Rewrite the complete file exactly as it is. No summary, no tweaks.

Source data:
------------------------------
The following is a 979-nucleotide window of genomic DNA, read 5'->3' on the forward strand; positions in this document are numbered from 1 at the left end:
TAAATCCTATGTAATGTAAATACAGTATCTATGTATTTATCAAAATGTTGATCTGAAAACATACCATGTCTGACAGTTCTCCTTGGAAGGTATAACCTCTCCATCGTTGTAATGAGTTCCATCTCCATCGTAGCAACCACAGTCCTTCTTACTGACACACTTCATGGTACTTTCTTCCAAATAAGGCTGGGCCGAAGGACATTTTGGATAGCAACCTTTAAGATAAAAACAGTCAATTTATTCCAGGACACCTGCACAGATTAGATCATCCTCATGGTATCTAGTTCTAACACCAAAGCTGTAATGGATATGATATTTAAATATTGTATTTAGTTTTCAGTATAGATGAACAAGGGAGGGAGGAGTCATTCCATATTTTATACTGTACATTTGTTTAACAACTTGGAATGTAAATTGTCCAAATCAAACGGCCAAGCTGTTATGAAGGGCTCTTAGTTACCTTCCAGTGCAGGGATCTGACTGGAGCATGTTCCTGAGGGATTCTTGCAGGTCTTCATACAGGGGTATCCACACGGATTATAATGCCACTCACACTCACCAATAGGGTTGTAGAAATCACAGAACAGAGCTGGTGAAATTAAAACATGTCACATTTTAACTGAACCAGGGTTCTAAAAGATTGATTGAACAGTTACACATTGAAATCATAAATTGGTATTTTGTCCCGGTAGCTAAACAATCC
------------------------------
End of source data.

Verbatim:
The following is a 979-nucleotide window of genomic DNA, read 5'->3' on the forward strand; positions in this document are numbered from 1 at the left end:
TAAATCCTATGTAATGTAAATACAGTATCTATGTATTTATCAAAATGTTGATCTGAAAACATACCATGTCTGACAGTTCTCCTTGGAAGGTATAACCTCTCCATCGTTGTAATGAGTTCCATCTCCATCGTAGCAACCACAGTCCTTCTTACTGACACACTTCATGGTACTTTCTTCCAAATAAGGCTGGGCCGAAGGACATTTTGGATAGCAACCTTTAAGATAAAAACAGTCAATTTATTCCAGGACACCTGCACAGATTAGATCATCCTCATGGTATCTAGTTCTAACACCAAAGCTGTAATGGATATGATATTTAAATATTGTATTTAGTTTTCAGTATAGATGAACAAGGGAGGGAGGAGTCATTCCATATTTTATACTGTACATTTGTTTAACAACTTGGAATGTAAATTGTCCAAATCAAACGGCCAAGCTGTTATGAAGGGCTCTTAGTTACCTTCCAGTGCAGGGATCTGACTGGAGCATGTTCCTGAGGGATTCTTGCAGGTCTTCATACAGGGGTATCCACACGGATTATAATGCCACTCACACTCACCAATAGGGTTGTAGAAATCACAGAACAGAGCTGGTGAAATTAAAACATGTCACATTTTAACTGAACCAGGGTTCTAAAAGATTGATTGAACAGTTACACATTGAAATCATAAATTGGTATTTTGTCCCGGTAGCTAAACAATCC